Monday, 3 February 2014

Related developments in 2013/14...

What's been happening?

i decided to try and apply the DIY cell 'technology' to something slightly more demanding than a flashing LED load circuit

over the past year, i've powered several LCD-based clock & weather-station units, using the same basic approach as the cells described here

the higher current-drive requirements of these devices has been achieved by increasing the water content - the electrode area has been reduced

normally, a galvanic cell arrangement such as these, using a few ml of water as a single electrolyte, would have polarised within a few months - needing the water to be changed and probably requiring the electrodes to be cleaned

these devices have been operating for nearly a year now, without attention

at the start of 2014, i wanted to move up to powering something more than just electronics, so i've started an experiment using the basic LED flasher circuit to energise a coil with just enough power to maintain a spring pendulum

it uses a dual transistor pulse circuit, based on the drive part of my original 3 transistor LED flasher; the coil is air-cored to prevent drag on the magnetic 'bob' of the spring pendulum;
the device is powered by 3 DIY cells in series providing a total of approximately 1V on continuous load (current draw is slightly less than 10uA)

Spring Pendulum drive circuit

it retains the energy capture and feedback from the coil field-collapse, via an LED, back to the supply (as featured in the earlier circuits) - and since the coil/magnet of the spring pendulum is similar to a 'Shake Flashlight' type arrangement, some kinetic energy is being converted back to electrical energy and returned to the supply, too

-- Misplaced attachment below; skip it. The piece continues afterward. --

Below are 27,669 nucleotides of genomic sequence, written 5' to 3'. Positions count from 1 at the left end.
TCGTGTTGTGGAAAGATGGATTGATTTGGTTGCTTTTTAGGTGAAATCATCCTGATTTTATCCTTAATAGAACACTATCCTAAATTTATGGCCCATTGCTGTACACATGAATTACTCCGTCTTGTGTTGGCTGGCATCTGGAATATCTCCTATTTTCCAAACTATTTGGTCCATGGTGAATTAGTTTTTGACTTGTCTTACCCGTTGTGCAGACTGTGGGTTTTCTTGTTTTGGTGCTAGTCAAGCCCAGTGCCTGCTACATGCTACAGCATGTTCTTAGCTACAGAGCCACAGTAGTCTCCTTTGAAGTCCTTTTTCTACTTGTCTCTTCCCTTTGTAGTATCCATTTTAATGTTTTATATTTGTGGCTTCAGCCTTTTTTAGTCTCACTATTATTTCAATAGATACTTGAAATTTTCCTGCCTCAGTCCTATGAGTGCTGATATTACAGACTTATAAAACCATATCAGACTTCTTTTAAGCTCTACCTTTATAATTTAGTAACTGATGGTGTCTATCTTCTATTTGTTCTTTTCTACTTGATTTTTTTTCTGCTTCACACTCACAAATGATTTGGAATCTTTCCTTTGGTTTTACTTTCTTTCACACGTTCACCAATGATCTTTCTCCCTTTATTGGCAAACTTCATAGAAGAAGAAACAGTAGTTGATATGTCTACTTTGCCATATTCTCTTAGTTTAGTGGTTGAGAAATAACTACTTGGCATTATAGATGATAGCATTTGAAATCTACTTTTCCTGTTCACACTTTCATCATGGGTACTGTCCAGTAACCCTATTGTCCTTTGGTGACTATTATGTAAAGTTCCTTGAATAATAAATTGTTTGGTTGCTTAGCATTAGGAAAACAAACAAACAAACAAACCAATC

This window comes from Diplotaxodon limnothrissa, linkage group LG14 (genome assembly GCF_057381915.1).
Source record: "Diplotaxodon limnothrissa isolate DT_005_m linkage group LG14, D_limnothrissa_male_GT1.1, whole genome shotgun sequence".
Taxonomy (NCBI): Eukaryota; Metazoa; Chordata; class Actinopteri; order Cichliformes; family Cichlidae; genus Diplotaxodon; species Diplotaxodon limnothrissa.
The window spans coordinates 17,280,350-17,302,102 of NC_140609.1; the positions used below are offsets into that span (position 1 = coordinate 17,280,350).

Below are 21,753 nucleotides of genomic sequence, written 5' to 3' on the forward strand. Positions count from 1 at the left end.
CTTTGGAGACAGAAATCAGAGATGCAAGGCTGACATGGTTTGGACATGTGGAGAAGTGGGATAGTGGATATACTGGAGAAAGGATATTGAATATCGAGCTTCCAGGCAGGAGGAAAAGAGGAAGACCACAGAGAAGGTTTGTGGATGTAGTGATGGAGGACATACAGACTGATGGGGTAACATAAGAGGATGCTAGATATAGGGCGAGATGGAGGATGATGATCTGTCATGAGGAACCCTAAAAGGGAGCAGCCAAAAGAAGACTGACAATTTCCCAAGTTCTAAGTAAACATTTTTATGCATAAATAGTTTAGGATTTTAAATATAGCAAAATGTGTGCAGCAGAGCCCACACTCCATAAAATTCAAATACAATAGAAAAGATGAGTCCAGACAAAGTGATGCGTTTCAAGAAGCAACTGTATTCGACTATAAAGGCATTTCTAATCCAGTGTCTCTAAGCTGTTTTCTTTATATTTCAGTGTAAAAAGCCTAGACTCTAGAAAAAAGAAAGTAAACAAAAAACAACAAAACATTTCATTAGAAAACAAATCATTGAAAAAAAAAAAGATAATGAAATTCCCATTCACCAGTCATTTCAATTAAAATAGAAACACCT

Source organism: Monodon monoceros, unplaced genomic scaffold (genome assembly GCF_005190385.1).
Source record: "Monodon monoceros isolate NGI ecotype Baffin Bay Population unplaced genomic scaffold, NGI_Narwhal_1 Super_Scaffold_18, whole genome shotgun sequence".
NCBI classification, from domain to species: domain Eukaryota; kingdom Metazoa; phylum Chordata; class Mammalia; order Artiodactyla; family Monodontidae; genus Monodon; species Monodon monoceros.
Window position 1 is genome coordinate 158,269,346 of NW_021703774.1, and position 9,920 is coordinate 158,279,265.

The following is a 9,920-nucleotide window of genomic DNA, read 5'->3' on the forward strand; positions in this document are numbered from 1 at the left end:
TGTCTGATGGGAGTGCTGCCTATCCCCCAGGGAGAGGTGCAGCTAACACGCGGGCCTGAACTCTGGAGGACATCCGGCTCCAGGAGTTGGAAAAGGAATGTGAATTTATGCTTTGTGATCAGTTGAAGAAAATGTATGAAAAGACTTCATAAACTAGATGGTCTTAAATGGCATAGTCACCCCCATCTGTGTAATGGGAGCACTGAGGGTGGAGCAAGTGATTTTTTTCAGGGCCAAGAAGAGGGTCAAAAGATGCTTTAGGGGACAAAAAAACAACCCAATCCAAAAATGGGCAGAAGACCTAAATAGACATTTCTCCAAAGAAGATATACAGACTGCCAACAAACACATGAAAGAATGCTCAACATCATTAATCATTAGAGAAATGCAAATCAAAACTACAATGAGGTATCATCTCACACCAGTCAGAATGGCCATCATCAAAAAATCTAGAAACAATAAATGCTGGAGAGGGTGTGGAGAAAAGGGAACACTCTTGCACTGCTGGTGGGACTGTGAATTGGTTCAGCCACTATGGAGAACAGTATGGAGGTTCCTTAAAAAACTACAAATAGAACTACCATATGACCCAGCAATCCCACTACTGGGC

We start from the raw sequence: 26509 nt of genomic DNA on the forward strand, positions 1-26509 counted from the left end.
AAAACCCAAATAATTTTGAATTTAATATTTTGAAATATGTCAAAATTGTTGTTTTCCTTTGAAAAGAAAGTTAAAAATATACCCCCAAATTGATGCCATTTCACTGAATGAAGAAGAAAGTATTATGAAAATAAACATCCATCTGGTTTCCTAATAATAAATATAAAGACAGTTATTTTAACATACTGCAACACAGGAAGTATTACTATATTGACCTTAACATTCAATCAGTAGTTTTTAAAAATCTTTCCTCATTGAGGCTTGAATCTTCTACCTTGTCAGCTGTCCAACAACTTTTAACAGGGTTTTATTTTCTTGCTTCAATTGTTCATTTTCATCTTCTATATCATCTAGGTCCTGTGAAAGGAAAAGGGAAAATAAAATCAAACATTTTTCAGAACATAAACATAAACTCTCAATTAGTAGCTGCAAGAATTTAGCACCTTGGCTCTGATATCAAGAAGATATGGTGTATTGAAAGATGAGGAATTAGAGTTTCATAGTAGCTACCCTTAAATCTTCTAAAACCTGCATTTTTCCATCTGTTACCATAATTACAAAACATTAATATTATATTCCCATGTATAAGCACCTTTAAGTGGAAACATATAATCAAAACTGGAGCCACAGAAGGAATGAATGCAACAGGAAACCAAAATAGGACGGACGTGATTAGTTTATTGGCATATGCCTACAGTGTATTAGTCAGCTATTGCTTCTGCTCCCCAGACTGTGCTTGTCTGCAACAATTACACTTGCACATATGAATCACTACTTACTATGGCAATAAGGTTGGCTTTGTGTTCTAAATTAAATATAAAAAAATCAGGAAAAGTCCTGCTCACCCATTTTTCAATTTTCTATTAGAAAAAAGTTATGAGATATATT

the system is contained within a clear plastic 'bell' cover to reduce effects from any ambient air movement

the LED flash period is approximately 20 seconds, the pendulum period is approximately 1 second (full-cycle):

(apologies for the creaky sound-effects - must be my knees!)

in the video, the DVM is displaying the supply voltage of the relaxation oscillator, which triggers at approx 1.2V and drops to approx 0.75V on pulsing the coil; the oscillator supply then re-charges from the battery supply
the components for the circuit aren't critical

C2, C3 and R1 form the timing of the relaxation oscillator - i selected values for C2 (10uF) and C3 (300uF) which produced sufficient pulse width to give an acceptable 'kick' to the pendulum, and then i selected R1 (150K) to give a repetition period of approx 20 seconds

a certain amount of feedback in the circuit triggers each pulse at a regular point in the pendulum movement (which can be either a vertical linear path, or an arc)

Q1 and Q2 are general-purpose, low-power, high-gain transistors with hFE >= 400

diode D1 is Schottky (for low reverse-leakage/forward-voltage), D2 is Germanium (to provide some leakage current)

C1 needs to be a suitable value to buffer the high impedance of the DIY cells - i have had the system operate with a value as low as 300uF, but 1000uF seems more reliable in the long term

the battery output voltage, on-load, is less than 2V, so low-voltage capacitors can be used, to reduce physical size 

LED1 is a hi-brite white type

the drive coil was hand-wound onto a card spool;

DC resistance is approx. 20 ohm
(a few hundred turns of multi-strand insulated copper wire, 7/0.09mm, air-core);
approx 30mm diameter, 10mm high, 10mm diameter air-gap
the battery consists of 3 DIY cells, 1 strip each of 15mm-wide copper and 5mm-wide zinc, approx 35mm submerged in about 2mL of 1:1 honey:tap-water solution, well-mixed; reasonably-well sealed with a plastic cap

the copper foil is bent into a 'U' shape to partly overlap the zinc strip on either side; a piece of sponge/foam is used to keep the two electrodes separate at the bottom of each cell